Speech to Irish League of Credit Union AGM

27th April, 2019

I would like to thank your President, Charles Murphy, and the rest of your board for the invitation to speak here this morning and to have an opportunity to address your Annual General Meeting.


I was delighted to host Charles along with a number of other credit union stakeholders at an event in my Department in early February, which was a very useful forum for discussing the challenges and opportunities currently facing the movement.


Charles, you said in your address this morning that credit unions are a values based movement and offer a platform for a generation who are articulate, and who have so much to contribute.


You rightly said that more services from credit unions translates passive members into active members, and enhances the volunteer base.


I agree.



Credit unions are financial cooperatives, driven by a social purpose.

Bringing in new members and enabling active participation from a new generation that has more than ever at stake in credit unions, is not simply good for credit unions, it is good for the community and good for the country.


Your volunteer membership base is more essential than ever in an age where people seek active participation in decision making, as well as the provision of services.


So in my remarks, I would like to talk about your credit unions and members, the important role they play in our economy, and the even greater role I see them playing, provided you harness your co-operative ethos and capitalise on the appetite for ethical financial services that is evident in this country.


Strong support for the credit unions

I would like to start off by saying that this Government and I are strong supporters of the credit union movement, and we recognise the important role played in society by the credit union sector as volunteer co-operative financial institutions, helping to sustain the consumer economy with over €2 billion of new lending every year.


The Government is determined to continue to support a strengthened and growing credit union movement.


We want more competition in banking and more focus on local community banking, both of which can be supported by the credit union movement.  


Origins & continued relevance

The history and origins of the credit union movement remain some of the most inspiring examples of the power of entrepreneurship, optimism and social service.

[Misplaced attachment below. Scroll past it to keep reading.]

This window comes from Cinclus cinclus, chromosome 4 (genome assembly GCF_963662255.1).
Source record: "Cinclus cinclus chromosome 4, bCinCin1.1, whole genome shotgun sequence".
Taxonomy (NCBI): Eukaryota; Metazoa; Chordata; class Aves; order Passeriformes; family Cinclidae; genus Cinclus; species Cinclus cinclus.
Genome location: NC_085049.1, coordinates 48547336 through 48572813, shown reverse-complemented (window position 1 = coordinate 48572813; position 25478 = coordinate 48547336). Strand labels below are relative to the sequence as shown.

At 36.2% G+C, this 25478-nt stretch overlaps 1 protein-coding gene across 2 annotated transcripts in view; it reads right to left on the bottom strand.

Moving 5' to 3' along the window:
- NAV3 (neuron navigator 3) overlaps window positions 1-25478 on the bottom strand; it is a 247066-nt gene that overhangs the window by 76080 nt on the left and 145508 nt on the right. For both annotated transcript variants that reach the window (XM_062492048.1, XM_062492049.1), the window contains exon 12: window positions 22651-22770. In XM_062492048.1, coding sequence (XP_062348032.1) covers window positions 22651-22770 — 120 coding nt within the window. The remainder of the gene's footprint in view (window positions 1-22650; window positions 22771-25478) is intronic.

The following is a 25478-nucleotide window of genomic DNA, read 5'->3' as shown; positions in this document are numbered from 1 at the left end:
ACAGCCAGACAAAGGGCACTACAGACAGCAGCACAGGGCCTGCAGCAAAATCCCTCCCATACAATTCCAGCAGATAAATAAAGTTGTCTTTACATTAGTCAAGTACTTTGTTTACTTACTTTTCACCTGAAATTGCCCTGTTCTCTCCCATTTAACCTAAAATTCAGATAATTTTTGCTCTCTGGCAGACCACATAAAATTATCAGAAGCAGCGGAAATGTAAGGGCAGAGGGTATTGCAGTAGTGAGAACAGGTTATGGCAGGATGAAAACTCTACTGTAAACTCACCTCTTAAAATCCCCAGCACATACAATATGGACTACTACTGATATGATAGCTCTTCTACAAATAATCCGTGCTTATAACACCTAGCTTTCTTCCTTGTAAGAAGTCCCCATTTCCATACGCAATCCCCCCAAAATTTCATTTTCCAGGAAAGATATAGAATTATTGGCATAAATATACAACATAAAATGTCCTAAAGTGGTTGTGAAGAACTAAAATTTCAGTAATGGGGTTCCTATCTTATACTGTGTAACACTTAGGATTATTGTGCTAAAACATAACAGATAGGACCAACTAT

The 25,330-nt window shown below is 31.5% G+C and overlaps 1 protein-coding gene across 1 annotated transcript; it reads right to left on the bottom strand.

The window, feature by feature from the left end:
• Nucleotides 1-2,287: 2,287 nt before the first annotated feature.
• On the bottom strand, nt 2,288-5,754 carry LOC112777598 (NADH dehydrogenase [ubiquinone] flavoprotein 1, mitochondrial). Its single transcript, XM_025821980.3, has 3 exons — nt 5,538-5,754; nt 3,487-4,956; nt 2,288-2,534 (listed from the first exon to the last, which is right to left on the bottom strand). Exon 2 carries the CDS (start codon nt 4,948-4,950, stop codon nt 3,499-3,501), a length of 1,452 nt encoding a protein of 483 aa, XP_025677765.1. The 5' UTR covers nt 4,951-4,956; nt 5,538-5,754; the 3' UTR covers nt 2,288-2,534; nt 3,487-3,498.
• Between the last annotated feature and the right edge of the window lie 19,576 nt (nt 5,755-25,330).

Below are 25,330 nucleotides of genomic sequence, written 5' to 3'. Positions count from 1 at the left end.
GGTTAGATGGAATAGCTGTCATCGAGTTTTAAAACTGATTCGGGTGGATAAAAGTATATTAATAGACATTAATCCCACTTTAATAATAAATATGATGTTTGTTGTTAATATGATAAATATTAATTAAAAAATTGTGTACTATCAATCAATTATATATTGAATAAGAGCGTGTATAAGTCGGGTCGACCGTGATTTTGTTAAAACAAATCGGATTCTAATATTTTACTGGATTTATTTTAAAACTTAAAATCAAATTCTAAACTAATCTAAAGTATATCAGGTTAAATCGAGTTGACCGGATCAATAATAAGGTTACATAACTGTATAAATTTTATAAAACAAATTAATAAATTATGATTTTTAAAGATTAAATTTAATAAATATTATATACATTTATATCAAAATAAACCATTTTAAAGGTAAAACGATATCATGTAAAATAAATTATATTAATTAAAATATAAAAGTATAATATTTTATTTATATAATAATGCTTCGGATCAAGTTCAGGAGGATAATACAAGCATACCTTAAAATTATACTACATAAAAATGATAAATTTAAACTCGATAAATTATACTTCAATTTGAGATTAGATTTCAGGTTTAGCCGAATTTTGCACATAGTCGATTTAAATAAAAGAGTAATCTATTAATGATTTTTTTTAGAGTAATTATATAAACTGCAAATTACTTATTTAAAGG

The movement was founded by genuine entrepreneurs, with philanthropic motives and a goal to serve and help their communities in a profound way.


They pooled their limited resources in order to ensure that essential financial services were available to their common bonds.


The concept of members of a community or common bond financing one another for their mutual benefit, with local money invested locally, is an inspirational one and this was evidenced by the rapid growth the movement underwent.  

Credit Unions in a modern economy

The credit union movement has enjoyed many successes over the years. It has changed many lives and been a positive force in our society and our economy.


Such positive impacts were very well documented in the RTE series – The Borrowers. While these are only a small example of the work being done all across the country, including my own inner-city community, I think it encapsulates the personal relationships, community lending, and meaningful work which makes credit unions so important for our country.


Another example is found in the fact that while I spent a lot of time last year talking about poor culture in banking and a lack of trust in our banks, the same issues don’t apply to credit unions, having been recognised as the most trusted organisation for four consecutive years in the CX Survey.


This is a remarkable achievement in the post-crisis world and something which you should be immensely proud of.


Credit unions play such an important role in the economy, with over a third of the unsecured lending market in Ireland. You have over €17.5bn in assets, a branch footprint of over 500 offices across the country, millions of members, an unrivalled reputation and over €2 billion of new lending every year.


However, credit unions are facing challenges which includes increased competition from both incumbent financial services providers and new entrants to the financial services landscape. You know this better than anyone.